Q: There was a Ned Kelly reference in the demo—are there a lot of Australian jokes in the game?

TL: You probably heard the voices of the scavengers. That's a lot of Australian there.

RP: I don't want to give away a spoiler but there's a new gyrocopter up there, and they actually cast the guy—his name is [Bruce] Spence —he played the gyro guy in Mad Max. They cast him to do the voice of the gyro guy in this!

Joel Eschler, Producer, 2K Australia: There might even be a cricket reference in there.

Q: Nick Cave as a boss maybe?

JE: I'd like that!

AB: It's also important to remember that a lot of the writing is done by two brits living in Australia. There's a lot of American humour, from the Gearbox side with myself and Kirsten Kahler, and then there's a lot of Australian and British type of humour. So hopefully it'll be an even more comedically diverse game than Borderlands 2, because it's not the same fart jokes with the same three Americans.

RP: What's wrong with fart jokes?

TL: We think Texans are a little bit like Australians.

JE: It's surprising how quickly we got along. We had a pretty large group out [in Australia] in January, and they even came to try out in the cricket nets with us. We had a barbecue and they ate kangaroo.

[A discussion of how Pitchford is now an enthusiastic convert to Nando's spicy chicken then follows]

Q: How does the creative process work on a game like this? Does Gearbox deliver a big brief in terms of what they want?

RP: It's more twisty than that. It's more organic. At some point we said let's set it between the two games. I think early on we were like: “We've got to go to the moon”. I think that was one of the first tentpoles. Everybody was going to expect the whole sequel thing, but we really wanted to dig into the whole Jack character. And we killed him. So that sucks to come afterwards if we want to spend more time with Jack. So okay, how did Jack get into power? I think it evolved from people sitting around the table, brainstorming, iterating, throwing treatments into the hat.

AB: The way it is to get something done at Gearbox: You pitch a thing, then it comes back with what's possible, and then you riff on that, and end up with something that's hopefully pleasing to everybody but still has this quirky personality. The fun thing about working on Borderlands is that a lot games have complete 100% consistency and all the rough edges are completely sanded off, and there's nothing sharp and nothing dangerous. Whereas Borderlands, overall as a franchise and this game included, is all about “Fuck it! Go for it! That thing you're really passionate about? Put it in! We'll have an entire mission about Top Gun. We'll have an entire mission about whatever the fuck.” This certainly has a couple of missions that might not be written for anybody other than me to laugh at, but they're in the game. And I'm sure the Aussies feel the same way about some of their stuff, and I think that's what gives it the flavor it has as a franchise.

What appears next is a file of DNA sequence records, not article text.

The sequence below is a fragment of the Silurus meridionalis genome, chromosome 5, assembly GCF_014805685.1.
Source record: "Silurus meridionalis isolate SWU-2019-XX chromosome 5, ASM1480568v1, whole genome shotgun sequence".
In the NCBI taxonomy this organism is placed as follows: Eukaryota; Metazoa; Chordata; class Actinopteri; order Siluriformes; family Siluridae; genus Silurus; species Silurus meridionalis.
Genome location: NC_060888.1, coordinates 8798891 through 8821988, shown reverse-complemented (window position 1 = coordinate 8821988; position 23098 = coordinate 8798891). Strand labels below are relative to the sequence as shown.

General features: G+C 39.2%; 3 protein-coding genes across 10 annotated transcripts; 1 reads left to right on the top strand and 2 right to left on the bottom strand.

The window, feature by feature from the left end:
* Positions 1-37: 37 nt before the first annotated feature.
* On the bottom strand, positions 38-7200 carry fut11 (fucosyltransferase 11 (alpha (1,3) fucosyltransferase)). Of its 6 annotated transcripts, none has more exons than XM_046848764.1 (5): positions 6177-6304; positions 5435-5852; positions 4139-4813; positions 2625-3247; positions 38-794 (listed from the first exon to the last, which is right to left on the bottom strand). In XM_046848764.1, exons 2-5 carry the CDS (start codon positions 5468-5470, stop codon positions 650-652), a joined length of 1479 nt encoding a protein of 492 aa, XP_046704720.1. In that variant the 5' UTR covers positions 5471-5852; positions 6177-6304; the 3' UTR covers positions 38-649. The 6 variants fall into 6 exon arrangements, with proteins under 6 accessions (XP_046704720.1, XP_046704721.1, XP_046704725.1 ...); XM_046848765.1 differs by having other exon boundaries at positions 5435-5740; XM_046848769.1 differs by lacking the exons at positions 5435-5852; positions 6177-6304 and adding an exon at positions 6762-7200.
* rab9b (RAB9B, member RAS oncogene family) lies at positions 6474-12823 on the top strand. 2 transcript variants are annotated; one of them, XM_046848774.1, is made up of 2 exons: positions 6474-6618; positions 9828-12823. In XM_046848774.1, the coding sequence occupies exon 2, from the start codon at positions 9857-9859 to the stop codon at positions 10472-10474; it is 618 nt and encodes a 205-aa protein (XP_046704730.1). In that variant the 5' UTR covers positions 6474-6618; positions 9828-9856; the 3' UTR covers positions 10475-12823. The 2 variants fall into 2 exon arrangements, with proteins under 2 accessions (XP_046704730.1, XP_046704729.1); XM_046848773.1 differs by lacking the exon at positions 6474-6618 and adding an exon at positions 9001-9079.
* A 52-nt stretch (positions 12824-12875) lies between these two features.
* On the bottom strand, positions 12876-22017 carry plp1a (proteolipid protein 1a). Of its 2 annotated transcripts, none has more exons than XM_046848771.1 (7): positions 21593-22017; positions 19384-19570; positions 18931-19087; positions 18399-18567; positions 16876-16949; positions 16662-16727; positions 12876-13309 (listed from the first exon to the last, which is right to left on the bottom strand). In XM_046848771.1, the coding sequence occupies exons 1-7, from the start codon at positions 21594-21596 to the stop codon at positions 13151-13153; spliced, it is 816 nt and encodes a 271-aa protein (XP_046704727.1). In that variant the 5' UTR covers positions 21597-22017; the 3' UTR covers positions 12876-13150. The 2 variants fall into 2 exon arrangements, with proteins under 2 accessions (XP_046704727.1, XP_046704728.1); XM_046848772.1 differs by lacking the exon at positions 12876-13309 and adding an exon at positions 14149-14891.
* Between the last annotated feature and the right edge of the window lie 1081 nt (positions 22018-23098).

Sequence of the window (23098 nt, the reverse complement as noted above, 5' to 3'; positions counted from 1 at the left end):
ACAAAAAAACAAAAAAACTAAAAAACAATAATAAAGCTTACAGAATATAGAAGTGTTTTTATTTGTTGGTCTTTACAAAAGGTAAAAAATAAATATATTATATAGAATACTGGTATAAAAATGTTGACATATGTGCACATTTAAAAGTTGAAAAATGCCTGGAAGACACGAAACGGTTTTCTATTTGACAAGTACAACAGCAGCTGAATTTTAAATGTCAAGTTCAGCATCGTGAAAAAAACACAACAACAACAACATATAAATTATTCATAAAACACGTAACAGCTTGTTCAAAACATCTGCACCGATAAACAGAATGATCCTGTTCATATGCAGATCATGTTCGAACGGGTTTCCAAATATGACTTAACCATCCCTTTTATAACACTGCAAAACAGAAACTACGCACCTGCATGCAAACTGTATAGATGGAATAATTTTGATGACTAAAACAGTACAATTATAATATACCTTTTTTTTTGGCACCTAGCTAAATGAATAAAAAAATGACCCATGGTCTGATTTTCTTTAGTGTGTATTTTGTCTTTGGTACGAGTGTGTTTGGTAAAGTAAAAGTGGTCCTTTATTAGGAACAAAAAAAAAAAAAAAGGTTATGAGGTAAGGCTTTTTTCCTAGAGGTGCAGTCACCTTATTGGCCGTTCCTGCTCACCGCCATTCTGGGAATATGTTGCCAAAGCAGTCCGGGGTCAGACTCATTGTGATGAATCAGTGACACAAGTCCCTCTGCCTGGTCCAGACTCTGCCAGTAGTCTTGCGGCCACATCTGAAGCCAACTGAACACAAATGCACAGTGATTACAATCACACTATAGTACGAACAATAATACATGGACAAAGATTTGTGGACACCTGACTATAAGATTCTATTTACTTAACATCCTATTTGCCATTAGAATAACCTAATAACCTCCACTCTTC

JE: Speaking to the gameplay of it, the flexibility of the modified engine allows us to think something up and a couple of hours later we can be playing it. It's awesome to prototype, and chuck in these crazy insane things. They haven't said no yet.

Q: I'm curious about the business case of doing another sequel. Why not a totally different game?

RP: We're making other games, too. I don't think I would have to stretch far to suggest that there's a lot of demand for more Borderlands. If you imagine where that demand lives, it's on the Xbox 360, PlayStation 3, and Windows PC. We don't know to what extent it will live on the next-gen. I imagine that, over time—probably by the third or fourth Christmas—there'll be enough of an install base.

Because Borderlands 2 did so well there's obvious demand there, and we have not been able to serve it sufficiently well with just DLC. Frankly, as creators, we love the space. We're still arguing inside of Gearbox about how much time we should spend in the Borderlands space versus on future things, because a lot of us really like making Borderlands. But yeah, we are inventive, and if we take the posture that we should only make sequels because they're safe, and it's a sure thing, Borderlands wouldn't even exist. When we launched Brothers in Arms, that was a huge hit, and we got great scores, sold millions of units, and by some business thinking we would only be making Brothers In Arms for the rest of our existence. Gratefully, we can't help ourselves. We like to invent, and so we did create new things. And of course, although we haven't announced anything, I haven't been quiet about the fact we're building new IP at Gearbox.

Q: Would you say Gearbox has learned anything about working with external studios from the Aliens: Colonial Marines project?

RP: We're always learning. In fact, I feel like we're still just infants, we don't know shit. We've been around for 15 years now, and learned some things. Just what we learned in the last generation was amazing compared to what we learned in all prior years. Huge amounts of levelling up. Not only learning the craft of game making, but how to collaborate with talent. We could spend four hours talking about it…

Q: But it was perceived as slightly fraught…

[A 2K rep steps in to say we're wrapping up and that “we're here to talk about Borderlands: The Pre-Sequel]

Q: Do you have an idea of size and breadth of content compared to Borderlands 2? Is this more mid-sized?

RP: That's a great question. It comes in the fall, at the time of year that games like to come out, and we're still getting a grasp on scope. It's pretty big. I don't think it's going to be as big as Borderlands 2. It might be as big, or a little bigger, than Borderlands 1. It might be kind of in between the two. As far as price point goes, I don't think that's set in stone yet. It should be priced correctly, so we'll have to see what happens in the market and understand the actual total value proposition that's being offered. But I'm the developer. The guys at 2K will figure that out.